Other Solar Financing Mechanisms

Schools have several other solar financing options beyond PPAs and third-party ownership.

Schools have several other financing options if they do not wish to pursue third-party ownership. One alternative is to issue bonds to cover the up-front cost of going solar. Energy cost savings can then be used to repay the principal and interest due to bondholders. Because municipal bondholders are usually willing to accept lower interest rates than they would on other debt investments, school projects can be funded at a lower cost of capital compared with most private sources of debt. The financing efficiency of the various mechanisms described here changes over time as tax benefits and other incentives, project costs, and market changes come into play. Along with third-party ownership, some of the preferred school financing vehicles include:

General Obligation (GO) Bonds

GO bonds are backed by the full faith and credit of the government entity. They are repaid from general revenue such as fees and tax collections. Local jurisdictions issue GO bonds typically to fund uses such as government buildings, roads, and schools that don’t have a revenue source. Because of the high transaction costs for bond financing, solar development is typically combined with other capital improvements. Since GO bonds encumber the taxing authority debt capacity, they often require a public referendum.

Revenue Bonds

These municipal bonds are paid back from earnings of the facility acquired or constructed with the issued bonds. Examples include projects that generate revenue such as parking garages, toll roads, utilities, and higher education. Since repayment depends on the success of the project or projects funded, investors typically require a higher interest rate than for GO bonds. But since they don’t typically encumber the government’s debt capacity, they don’t typically require a public referendum.

Clean Renewable Energy Bonds (CREBs)

CREBs may be used by government, public power providers, and electric cooperatives to finance renewable energy projects. The bondholder receives federal tax credits in lieu of a portion of the traditional bond interest, resulting in a lower effective interest rate for the borrower. Funds are allocated by Congress so there is a limited amount of resources available. Check with your state government on the availability of these funds.

Qualified Energy Conservation Bonds (QECBs)

QECBs may be used by state, local, and tribal governments to finance certain energy efficiency upgrades and renewable energy projects. Through QECBs, the federal government provides bond issuers with direct interest rate subsidies. While the subsidy amount varies with U.S. Treasury Qualified Tax Credit Bond Rates, bond issuers have generally received subsidies between approximately 3-4% of the bond amount. Funds are allocated by Congress so there is a limited amount of funds available. Check with your state government on the availability of these funds.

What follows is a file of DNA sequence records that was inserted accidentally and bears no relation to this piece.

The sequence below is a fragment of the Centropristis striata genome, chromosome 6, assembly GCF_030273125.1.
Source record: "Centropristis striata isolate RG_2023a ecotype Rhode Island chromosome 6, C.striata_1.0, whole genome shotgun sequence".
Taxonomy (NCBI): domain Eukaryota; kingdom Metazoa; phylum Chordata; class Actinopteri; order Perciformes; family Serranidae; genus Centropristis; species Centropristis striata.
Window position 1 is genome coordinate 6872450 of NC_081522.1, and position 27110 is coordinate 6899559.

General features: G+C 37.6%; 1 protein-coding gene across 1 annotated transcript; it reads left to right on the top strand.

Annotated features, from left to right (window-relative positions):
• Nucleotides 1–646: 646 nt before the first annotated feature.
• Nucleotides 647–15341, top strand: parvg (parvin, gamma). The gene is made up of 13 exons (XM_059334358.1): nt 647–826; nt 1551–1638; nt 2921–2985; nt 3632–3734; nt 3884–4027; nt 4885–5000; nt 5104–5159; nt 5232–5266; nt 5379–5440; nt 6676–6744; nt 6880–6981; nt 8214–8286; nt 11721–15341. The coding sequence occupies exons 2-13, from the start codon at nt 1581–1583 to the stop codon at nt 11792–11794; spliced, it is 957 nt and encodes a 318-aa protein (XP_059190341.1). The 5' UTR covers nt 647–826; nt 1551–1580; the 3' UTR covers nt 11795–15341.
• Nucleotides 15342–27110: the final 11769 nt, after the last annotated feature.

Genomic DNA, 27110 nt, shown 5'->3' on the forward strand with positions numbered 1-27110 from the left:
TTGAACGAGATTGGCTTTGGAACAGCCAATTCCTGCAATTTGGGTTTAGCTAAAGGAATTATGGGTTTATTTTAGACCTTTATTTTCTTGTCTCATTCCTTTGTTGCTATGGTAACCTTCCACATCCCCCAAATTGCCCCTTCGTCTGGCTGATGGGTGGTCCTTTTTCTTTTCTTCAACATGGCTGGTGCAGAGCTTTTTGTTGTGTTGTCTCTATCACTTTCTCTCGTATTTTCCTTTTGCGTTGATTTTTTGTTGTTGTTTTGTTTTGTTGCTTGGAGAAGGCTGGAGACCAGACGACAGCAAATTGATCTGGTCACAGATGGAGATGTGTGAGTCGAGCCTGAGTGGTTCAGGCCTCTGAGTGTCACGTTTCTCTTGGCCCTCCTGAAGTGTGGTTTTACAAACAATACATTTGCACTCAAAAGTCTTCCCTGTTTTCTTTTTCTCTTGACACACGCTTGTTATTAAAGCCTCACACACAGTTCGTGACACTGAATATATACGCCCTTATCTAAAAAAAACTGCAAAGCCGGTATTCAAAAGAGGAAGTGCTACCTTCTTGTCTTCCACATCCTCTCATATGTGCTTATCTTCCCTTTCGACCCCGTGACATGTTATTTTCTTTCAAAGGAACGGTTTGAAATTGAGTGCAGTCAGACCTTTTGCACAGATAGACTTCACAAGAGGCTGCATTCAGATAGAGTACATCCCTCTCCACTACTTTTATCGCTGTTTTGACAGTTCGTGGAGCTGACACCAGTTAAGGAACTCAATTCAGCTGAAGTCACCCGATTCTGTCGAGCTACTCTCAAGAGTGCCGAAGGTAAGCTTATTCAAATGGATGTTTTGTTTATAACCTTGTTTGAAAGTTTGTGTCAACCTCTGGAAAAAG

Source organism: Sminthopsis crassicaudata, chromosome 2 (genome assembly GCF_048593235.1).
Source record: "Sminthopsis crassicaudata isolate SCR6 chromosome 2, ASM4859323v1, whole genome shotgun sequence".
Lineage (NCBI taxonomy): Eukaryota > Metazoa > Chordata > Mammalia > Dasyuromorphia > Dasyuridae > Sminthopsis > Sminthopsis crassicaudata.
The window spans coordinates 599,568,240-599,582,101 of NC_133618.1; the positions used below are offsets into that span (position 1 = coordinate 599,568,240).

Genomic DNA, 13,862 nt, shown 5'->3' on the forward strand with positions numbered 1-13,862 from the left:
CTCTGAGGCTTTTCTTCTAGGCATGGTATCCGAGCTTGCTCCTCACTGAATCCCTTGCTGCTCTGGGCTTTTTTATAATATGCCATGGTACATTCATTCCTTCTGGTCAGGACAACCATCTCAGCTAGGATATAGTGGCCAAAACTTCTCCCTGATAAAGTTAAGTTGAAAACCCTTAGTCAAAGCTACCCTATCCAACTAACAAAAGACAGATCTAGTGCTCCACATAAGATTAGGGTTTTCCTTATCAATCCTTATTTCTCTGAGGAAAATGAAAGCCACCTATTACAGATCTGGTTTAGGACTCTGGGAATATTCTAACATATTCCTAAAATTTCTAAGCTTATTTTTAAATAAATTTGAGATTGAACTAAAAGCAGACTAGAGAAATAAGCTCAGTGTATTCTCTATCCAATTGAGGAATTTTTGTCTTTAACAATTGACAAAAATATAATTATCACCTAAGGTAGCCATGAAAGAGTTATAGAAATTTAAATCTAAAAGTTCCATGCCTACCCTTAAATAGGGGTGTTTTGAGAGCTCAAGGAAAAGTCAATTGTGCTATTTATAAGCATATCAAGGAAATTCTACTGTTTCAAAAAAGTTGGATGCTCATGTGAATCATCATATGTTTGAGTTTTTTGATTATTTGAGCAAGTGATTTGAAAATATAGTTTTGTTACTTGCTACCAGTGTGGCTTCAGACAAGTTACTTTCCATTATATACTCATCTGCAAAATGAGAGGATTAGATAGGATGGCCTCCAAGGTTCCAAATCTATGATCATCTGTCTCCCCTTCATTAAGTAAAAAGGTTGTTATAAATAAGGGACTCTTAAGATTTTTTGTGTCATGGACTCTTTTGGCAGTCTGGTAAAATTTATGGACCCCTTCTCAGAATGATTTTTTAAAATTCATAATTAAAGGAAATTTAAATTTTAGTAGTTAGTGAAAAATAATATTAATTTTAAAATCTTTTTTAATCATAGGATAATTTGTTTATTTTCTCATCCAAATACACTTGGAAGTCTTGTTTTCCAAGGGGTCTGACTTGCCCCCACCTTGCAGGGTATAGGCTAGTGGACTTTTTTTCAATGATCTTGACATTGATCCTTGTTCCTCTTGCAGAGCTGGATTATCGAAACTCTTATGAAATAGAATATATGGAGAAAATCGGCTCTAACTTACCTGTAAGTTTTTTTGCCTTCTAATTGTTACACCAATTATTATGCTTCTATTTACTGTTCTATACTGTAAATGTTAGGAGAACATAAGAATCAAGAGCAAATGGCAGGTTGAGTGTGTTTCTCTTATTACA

Tax-exempt Lease Purchases

Schools are also somewhat unique in their ability to enter into a tax-exempt lease purchase agreement. Also known as a “Municipal Lease,” this financing mechanism allows some local governments or districts to lease solar energy equipment from a solar company at lower payments and longer terms than other leasing options. Lease payments to the solar company are low because, like a municipal bond, the company, as the investor, is not taxed on the interest they receive through repayment.

These agreements are usually not considered long-term debt, with lease payments made from operating rather than capital budgets. Unlike a true lease, the title is granted to the school district when the lease is signed. Therefore, school districts are unable to take advantage of federal solar tax incentives through these arrangements. In considering this option, schools should weigh the benefits of low tax-exempt interest payments and a longer lease term against alternatives, such as PPAs, that do allow for tax incentives to be passed on to the solar company.

Energy Services Performance Contracts (ESPCs)

Energy services performance contracts (ESPCs) can provide schools with another cost-effective means of investing in solar. Through these agreements, customers contract with an energy services company (ESCO) to assess the current energy use at one or more buildings and to propose a package of energy conservation measures to reduce consumption. The ESCO provides a customer with a guaranteed level of performance for these energy upgrades and ensures a minimum level of cost savings. A portion of these energy cost savings is used to compensate the ESCO for their work in making the energy upgrades, with the remainder retained by the customer.

While ESPCs have typically involved energy efficiency measures with a relatively short payback (such as energy-efficient lighting, building envelope improvements, etc.), these contracts can also include upgrades with a slower payback, such as solar PV. In states that allow for third-party ownership, tax-exempt customers such as public schools could enter into a PPA with the ESCO for the solar PV system included as part of the performance contract, allowing the customer to invest in solar with little or no upfront cost and for the ESCO to take any available tax credits and pass their value on to the customer. For more information on solar in ESPCs, see Integrating Solar PV into Energy Services Performance Contracts: Options for Local Governments Nationwide from the North Carolina Clean Energy Technology Center.

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Last Updated: 1/15/2021

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